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ISS Risk Analysis: Multi-facetted attack in Southern Thailand

Location: Tambon Dusong Yo, Chanae District, Narathiwat, Southern Thailand

DTG: 9 August, 2017 – 09:30 hours local time


A little over a week ago, on the morning of the 9th of August, a paramilitary Ranger patrol was attacked in what has been described as a complex attack in the Chanae district of Narathiwat province. Three Rangers were injured in the attack.

The attack was executed by insurgents operating in the Deep South, a region rife with militant activity. In May alone 59 incidents were reported, mostly shootings and bombings, resulting in 20 deaths and 80 injuries. June fared no better with 47 incidents, the majority shootings, resulting in 30 deaths and 42 injuries. July was a similar story. Curiously however, this one incident in early August has garnered considerable attention and has been singled out as evidence that a new hitherto unknown group has emerged in Thailand’s Deep South region. Differences in tactics and IED construction in different geographies than have been used to date are cited as the key evidences for this new group’s existence.


The Attack


The attack was clearly well organized and involved three stages, two IEDs and a well-structured ambush with small arms. Yet, what was so different about this attack that warrants speculation of a new or unknown group operating in the heartland of the Barisan Revolusi Nasional – Coordinasi (BRN-C)?

– Devices: The devices in this attack were Remote Controlled Improvised Explosive Devices (RCIEDs); quite commonly used in the region. Two RCIED’s, housed in steel boxes weighing approximately 10kg each were deployed. The difference seen in this attack was the better coordination and greater sophistication of their use than is usually the case.

– Stage One: The first device targeted the vehicle transporting the Rangers damaging the vehicle, although the driver managed to drive on from the blast site.

– Stage Two: The second device was then initiated, felling a power / telegraph pole which essentially blocked the road in front of the Rangers’ vehicle.

– Stage Three: The third phase of the attack was a linear ambush. An unknown number of assailants opened fire on the vehicle from inside the jungle near the roadside, where the vehicle was unable to escape the kill zone due to the power / telegraph pole blocking the road in front of it. The prospects of reversing towards the first explosion site likely didn’t appeal to the Rangers, consequently this acted as the second cut off.


A complex attack?


While the attack was well organized, to call it complex or state it as evidence of a ‘new’ militant group having entered the Southern Thailand theatre is stretching matters somewhat. Simply put, the data gathered from the August 9 attack is insufficient to insinuate any of this.

Unless one assumes that the militants simply sought to scare the Rangers into submission, then the attack can hardly be deemed successful; the three targets were injured, not killed. Given the obvious planning and resources that went into the attack, one would assume that they would measure success based on lethality. A zero in this instance.


Scenario implications – the differentials for examination


An examination of the differentials in tactics and deployment of multiple devices combined with the ambush and the degree of planning, logistics, and intelligence required is necessary to understanding the true nature of the attack.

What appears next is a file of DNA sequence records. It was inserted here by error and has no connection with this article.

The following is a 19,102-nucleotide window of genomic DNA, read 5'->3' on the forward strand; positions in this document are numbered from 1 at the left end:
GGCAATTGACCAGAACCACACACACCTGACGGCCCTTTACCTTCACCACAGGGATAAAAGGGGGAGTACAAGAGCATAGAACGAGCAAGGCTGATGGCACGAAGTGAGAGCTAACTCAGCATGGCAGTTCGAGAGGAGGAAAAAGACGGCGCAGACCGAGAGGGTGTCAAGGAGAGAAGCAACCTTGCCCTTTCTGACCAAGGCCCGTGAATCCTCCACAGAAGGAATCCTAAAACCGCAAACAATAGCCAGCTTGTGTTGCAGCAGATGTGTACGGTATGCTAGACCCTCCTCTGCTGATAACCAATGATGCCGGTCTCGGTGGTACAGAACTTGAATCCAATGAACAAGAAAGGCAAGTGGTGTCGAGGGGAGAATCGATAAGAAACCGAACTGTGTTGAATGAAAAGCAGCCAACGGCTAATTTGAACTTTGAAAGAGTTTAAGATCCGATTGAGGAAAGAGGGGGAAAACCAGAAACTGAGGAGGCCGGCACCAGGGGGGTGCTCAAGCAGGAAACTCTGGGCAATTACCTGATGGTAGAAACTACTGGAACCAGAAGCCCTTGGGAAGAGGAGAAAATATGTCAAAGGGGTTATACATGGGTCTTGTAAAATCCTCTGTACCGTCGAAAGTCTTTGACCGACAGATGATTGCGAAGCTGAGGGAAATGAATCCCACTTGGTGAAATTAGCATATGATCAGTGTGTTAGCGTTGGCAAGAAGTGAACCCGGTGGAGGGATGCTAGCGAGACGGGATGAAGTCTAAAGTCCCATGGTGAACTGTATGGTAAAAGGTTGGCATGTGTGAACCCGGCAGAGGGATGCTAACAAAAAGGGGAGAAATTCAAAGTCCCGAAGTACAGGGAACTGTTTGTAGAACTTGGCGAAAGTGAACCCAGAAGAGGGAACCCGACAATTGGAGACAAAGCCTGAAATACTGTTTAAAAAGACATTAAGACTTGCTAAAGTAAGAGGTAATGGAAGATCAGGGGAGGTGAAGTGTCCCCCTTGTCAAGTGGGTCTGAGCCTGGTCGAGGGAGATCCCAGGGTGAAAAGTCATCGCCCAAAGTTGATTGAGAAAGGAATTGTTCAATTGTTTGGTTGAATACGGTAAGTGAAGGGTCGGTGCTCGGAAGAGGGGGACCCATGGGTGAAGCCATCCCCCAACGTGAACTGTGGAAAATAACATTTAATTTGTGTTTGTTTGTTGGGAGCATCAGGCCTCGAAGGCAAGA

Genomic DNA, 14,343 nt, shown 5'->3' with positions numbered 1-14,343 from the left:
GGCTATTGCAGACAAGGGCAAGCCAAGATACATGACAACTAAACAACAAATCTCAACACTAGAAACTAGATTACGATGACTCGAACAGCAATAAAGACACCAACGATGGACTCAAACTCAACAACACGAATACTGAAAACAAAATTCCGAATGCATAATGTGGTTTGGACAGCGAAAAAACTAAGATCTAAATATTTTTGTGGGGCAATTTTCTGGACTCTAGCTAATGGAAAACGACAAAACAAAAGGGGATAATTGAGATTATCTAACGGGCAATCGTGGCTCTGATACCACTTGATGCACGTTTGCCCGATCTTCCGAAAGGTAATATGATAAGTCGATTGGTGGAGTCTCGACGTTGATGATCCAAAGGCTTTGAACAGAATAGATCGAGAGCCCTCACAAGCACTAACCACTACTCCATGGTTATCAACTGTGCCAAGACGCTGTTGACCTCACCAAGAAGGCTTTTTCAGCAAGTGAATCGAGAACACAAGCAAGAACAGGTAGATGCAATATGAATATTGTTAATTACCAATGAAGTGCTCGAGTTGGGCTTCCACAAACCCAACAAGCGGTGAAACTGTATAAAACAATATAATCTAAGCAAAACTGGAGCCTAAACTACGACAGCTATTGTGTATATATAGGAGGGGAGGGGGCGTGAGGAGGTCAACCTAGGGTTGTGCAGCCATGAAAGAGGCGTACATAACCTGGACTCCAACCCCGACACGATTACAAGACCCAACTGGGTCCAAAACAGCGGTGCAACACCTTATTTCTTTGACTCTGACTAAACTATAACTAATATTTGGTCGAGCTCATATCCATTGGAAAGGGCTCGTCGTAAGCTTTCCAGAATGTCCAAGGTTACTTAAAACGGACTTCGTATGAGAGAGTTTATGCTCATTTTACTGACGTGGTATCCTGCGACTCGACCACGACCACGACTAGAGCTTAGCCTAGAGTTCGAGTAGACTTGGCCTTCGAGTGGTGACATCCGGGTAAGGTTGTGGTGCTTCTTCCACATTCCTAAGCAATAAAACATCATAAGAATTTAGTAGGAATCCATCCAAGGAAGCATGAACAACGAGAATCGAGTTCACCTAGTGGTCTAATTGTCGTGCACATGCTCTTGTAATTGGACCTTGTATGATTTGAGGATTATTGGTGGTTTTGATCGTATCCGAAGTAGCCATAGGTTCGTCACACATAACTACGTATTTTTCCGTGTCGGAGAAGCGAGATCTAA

– ‘Sophistication’ element: This incident’s comparative sophistication is not necessarily evidence of an unknown, potentially better trained, or more militarily experienced group. The more likely explanation for the ‘sophistication’ element is a cross-fertilization of terrorist tactics and targeting. The key question here is from where and whom are they drawing their inspiration or training?

– Intelligence network factor: Extremely localized intelligence was required by the militants for the attack. Inside knowledge of troop / paramilitary / police interaction with locals was critical. It is unlikely that the preying eyes and ears of supporters of the dominant group in the area, the BRN-C, would fail to notice another group gathering this critical intelligence. Any such parties would have been alerted to the BRN-C by its supporters. The intelligence for the attack therefore, must have been obtained from BRN-C’s own intelligence network.

– BRN-C group integrity factor: The BRN-C closely guard their territory, making it highly unlikely that a new militant, terrorist, or separatist group could establish itself and operate under the BRN-C’s radar. If the attack was conducted by a breakaway faction of the BRN-C, then this implies that the group’s leadership are not in control. If this is so, it is then critical to determine how much control they have lost and how extensive the fragmentation is. Alternately, are we looking at a more extreme break-away faction looking to conduct more dramatic operations? Are the BRN-C aware of this ’new unknown’ group and simply accepting their presence, or is a more dangerous transition in play with their blessing?


Forward-looking implications


None of these scenarios – the entrance of a new group that some have alluded to, the advent of cross-fertilization, or the various forms of factionalism – auger well for the conflict. Any combination of these scenarios could prove serious in terms of the orientation of the conflict. The Thai intelligence agencies are watching closely for any indications of transition in the conflict, with what is happening in the Southern Philippines not lost on them.